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September 28, 2016
Earlier this month, the Centers for Medicare & Medicaid Services (CMS) finalized a rule to establish consistent emergency preparedness requirements for healthcare providers participating in Medicare and Medicaid, increase patient safety during emergencies and establish a more coordinated response to natural and man-made disasters. Healthcare providers and suppliers affected by this rule must comply with and implement all regulations one year after the effective date of November 15, 2016.
Indication of Need for Expanded Requirements
After reviewing the current Medicare emergency preparedness regulations for both providers and suppliers, CMS found that regulatory requirements were not comprehensive enough to address the complexities of emergency preparedness. For example, the requirements did not address the need for: (1) communication to coordinate with other systems of care within cities or states; (2) contingency planning; and (3) training of personnel. CMS proposed policies to address these gaps in the proposed rule, which was open to stakeholder comments.
In the final rule, CMS states that the emergency preparedness requirements will be consistent and enforceable for all affected Medicare and Medicaid providers and suppliers, and address the three key essentials they believe are necessary for maintaining access to healthcare services during emergencies: safeguarding human resources, maintaining business continuity and protecting physical resources.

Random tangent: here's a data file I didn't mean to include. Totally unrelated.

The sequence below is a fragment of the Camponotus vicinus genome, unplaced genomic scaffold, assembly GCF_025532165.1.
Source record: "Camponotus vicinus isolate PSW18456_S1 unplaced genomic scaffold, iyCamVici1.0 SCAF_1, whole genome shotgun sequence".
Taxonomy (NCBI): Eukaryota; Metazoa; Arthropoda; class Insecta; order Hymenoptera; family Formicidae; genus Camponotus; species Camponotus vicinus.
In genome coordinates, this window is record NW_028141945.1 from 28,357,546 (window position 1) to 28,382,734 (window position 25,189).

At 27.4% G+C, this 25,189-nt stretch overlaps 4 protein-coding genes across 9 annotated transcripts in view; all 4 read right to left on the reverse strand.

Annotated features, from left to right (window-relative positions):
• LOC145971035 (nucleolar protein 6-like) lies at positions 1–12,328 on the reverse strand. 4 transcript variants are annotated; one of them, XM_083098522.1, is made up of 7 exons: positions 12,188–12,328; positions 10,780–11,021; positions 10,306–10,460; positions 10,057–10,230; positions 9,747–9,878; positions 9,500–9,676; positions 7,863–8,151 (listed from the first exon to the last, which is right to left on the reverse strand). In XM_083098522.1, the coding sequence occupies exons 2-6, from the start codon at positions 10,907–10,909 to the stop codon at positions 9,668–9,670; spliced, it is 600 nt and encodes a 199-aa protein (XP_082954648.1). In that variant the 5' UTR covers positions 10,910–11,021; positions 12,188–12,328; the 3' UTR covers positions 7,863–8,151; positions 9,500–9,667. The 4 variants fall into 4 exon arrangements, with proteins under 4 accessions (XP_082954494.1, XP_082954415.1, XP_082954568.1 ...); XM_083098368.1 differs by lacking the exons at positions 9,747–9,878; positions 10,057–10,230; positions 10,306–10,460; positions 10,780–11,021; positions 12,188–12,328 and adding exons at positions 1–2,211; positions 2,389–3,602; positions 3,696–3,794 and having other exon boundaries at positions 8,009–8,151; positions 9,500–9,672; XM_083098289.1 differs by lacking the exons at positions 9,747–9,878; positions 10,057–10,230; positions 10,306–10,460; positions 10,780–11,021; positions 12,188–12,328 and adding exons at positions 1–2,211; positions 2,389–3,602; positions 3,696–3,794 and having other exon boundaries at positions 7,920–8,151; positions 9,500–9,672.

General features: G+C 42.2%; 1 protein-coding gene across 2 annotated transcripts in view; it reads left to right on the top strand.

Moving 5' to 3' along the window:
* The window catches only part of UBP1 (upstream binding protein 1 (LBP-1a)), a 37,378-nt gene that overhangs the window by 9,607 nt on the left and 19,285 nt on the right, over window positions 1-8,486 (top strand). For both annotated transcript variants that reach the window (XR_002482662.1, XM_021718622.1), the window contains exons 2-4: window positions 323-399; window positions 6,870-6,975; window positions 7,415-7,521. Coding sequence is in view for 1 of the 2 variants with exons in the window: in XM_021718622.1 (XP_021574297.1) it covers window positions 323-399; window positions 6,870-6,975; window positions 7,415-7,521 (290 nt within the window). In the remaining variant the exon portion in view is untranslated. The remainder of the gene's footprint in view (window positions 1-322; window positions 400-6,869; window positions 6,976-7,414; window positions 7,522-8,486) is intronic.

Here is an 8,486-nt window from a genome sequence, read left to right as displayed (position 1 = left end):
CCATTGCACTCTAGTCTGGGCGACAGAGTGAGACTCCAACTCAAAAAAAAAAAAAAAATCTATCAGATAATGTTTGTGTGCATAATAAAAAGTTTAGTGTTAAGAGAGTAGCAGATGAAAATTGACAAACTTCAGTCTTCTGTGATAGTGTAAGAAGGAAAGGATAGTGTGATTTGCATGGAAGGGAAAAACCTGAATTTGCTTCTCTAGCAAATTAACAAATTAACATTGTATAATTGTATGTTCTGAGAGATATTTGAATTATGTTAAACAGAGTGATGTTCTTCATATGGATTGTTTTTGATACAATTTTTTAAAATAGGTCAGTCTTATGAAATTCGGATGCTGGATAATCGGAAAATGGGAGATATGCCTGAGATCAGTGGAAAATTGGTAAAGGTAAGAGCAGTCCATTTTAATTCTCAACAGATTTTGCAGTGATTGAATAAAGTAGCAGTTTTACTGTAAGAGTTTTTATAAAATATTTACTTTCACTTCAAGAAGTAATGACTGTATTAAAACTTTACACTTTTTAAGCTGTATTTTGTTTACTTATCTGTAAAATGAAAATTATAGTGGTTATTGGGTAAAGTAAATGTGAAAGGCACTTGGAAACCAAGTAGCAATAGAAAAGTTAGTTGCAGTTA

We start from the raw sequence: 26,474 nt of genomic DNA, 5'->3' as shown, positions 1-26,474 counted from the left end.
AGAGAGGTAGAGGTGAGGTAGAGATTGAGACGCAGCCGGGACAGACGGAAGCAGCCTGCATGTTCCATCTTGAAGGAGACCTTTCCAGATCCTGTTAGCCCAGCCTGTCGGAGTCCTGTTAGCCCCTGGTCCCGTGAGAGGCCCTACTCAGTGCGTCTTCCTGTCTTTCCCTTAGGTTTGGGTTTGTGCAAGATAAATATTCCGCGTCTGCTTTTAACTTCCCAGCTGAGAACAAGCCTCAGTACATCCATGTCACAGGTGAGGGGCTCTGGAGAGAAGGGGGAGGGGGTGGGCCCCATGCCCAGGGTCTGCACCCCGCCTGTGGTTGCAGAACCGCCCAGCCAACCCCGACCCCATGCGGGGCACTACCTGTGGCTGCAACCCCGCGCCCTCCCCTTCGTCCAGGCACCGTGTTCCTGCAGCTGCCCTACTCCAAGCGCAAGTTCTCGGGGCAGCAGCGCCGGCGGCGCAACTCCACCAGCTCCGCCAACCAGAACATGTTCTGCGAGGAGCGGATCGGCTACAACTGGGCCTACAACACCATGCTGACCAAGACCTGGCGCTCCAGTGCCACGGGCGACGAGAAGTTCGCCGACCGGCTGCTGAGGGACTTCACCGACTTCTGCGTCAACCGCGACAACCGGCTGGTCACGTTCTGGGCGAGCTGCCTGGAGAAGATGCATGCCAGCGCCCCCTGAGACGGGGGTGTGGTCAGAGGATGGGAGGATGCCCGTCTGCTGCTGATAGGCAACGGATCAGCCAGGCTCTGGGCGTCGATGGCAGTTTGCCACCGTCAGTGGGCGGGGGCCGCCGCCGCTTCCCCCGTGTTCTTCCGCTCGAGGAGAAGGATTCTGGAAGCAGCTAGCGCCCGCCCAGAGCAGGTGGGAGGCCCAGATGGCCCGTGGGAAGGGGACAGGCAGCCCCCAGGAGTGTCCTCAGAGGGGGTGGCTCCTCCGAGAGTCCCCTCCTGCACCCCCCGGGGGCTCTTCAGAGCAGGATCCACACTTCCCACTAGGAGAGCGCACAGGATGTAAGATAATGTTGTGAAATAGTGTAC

“Situations like the recent flooding in Baton Rouge, Louisiana, remind us that in the event of an emergency, the first priority of healthcare providers and suppliers is to protect the health and safety of their patients,” said Patrick Conway, MD, MSc, CMS deputy administrator and chief medical officer. “Preparation, planning and one comprehensive approach for emergency preparedness is key.”
“As people with medical needs are cared for in increasingly diverse settings, disaster preparedness is not only a responsibility of hospitals, but of many other providers and suppliers of healthcare services. Whether it’s trauma care or long-term nursing care or a home health service, patients’ needs for healthcare don’t stop when disasters strike; in fact, their needs often increase in the immediate aftermath of a disaster,” said Nicole Lurie, MD, Health and Human Services assistant secretary for preparedness and response. “All parts of the healthcare system must be able to keep providing care through a disaster, both to save lives and to ensure that people can continue to function in their usual setting. Disasters tend to stress the entire healthcare system, and that’s not good for anyone.”
This final rule requires Medicare and Medicaid participating providers and suppliers to meet the following four common industry best practice standards: